The 10 Best Tie Dye Kits
This wiki has been updated 6 times since it was first published in July of 2020. Tie-dyeing has always been a fun way to decorate fabrics, and kits like these make it simple with pre-measured amounts of dye in easy-to-use applicators, string or bands for tying, and sometimes even the garments too. Many of these kits contain powdered dyes and soda ash, which can be harmful if breathed in and an irritant to skin, so we always recommend adult supervision if kids are using them. When users buy our independently chosen editorial selections, we may earn commissions to help fund the Wiki.
August 06, 2020:
Like heat-pressing your own t-shirts or scribbling straight onto jeans, resist-dyeing is another popular way to get really creative with fabric, producing your own designs onto almost any kind of garment you like. What began as the ancient art of shibori in Japan, which used only naturally sourced indigo pigment, exploded with color when it was adopted by the hippie counterculture of the '60s and is now enjoying a modern revival since stars like J-Lo and Reese Witherspoon were seen sporting it.
For children who can't wait to get started but don't know the first thing about this technique, we added the Cool Maker Tidy Dye Station, which does most of the work for them and stops their hands getting too colorful as well. The Tulip 43192, which includes accessories like a scarf, headband, and scrunchie, is also easy to use and would make a great birthday gift.
Tie-dying parties are a big craze right now, and not just for kids. There are companies online organizing these kinds of events as team-building exercises for sports teams and offices, and bachelorette parties. For this reason, we added a couple of the best party-sized bundles from trusted manufacturers such as the Tulip One-Step 34723 and the Jacquard Class Pack.
Kits like the Tulip DC31679 eliminate the need for soaking beforehand and come with pre-measured amounts of pigment so you only need to add water. Other sets, like the SEI Tumble Dye Classic, have pre-mixed solutions in spray-top applicators for easy use. While these options are a good choice for youngsters and parties (where you don't want lengthy instructions), the colors can fade over time without a proper fixing stage and the dyes are usually only good on natural fibers that absorb water easily like cotton.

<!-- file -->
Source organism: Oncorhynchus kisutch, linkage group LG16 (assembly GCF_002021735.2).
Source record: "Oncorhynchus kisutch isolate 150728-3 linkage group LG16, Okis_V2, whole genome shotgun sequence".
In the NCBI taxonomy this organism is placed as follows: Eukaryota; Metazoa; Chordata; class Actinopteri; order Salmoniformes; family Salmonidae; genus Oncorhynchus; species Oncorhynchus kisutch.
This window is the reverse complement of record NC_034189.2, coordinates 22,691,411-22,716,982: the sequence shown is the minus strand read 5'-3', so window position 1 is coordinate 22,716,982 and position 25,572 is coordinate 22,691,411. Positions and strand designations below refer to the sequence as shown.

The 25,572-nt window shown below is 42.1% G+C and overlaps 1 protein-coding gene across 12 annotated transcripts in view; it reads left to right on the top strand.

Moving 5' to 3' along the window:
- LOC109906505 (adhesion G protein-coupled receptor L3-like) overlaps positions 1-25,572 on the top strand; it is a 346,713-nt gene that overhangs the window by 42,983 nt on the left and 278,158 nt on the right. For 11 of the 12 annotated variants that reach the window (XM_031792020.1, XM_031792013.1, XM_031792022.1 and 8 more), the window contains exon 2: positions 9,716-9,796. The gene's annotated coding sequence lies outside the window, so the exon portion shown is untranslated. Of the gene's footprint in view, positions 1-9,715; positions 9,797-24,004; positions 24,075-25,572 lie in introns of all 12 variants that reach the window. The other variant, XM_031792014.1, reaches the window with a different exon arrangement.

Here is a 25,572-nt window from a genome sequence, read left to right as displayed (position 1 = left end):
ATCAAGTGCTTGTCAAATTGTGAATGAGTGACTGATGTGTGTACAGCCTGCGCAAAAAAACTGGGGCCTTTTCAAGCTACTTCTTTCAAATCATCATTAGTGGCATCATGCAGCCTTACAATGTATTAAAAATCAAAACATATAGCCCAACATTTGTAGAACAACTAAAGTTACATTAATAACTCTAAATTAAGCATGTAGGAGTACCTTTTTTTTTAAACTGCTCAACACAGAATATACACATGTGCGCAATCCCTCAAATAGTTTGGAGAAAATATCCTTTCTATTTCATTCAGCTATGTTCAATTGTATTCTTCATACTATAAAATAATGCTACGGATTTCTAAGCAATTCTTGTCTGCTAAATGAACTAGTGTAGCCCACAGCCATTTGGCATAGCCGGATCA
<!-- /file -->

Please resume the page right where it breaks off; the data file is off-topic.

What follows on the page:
Items like the Jacquard JAC9325 and the Phoenix Vital Life Rit require a fixative wash before you get started which not only helps hold in the color over multiple washes but also allows you to dye many more types of fibers such as rayon and ramie, and even synthetic materials such as nylon.
For the purists intent on following the shibori techniques to a T, we added the Rit 85847. This set uses the traditional indigo pigment, demands that the color is applied by dipping and not squirted or sprayed on, and includes squares for a shaped-resist variation that the Japanese call Itajime.
Natural Dye Resources and Lessons If you're interested in the various ways you can dye material using only organic pigments, then have a browse of Graham Keegan's website. He sells his own indigo dye kits, has a wealth of information on the art and origins of shibori and other techniques, has online tutorials, and if you're near the Los Angeles area, you can book yourself onto one of his workshops. grahamkeegan.com
Custom Tie-Dye T-Shirt This website allows you to create your own tie-dye t-shirt and include logos, images, or text as well. It's very user-friendly and only involves a few clicks and uploads to get the design you want. Be aware you may have to order a minimum of six though. customink.com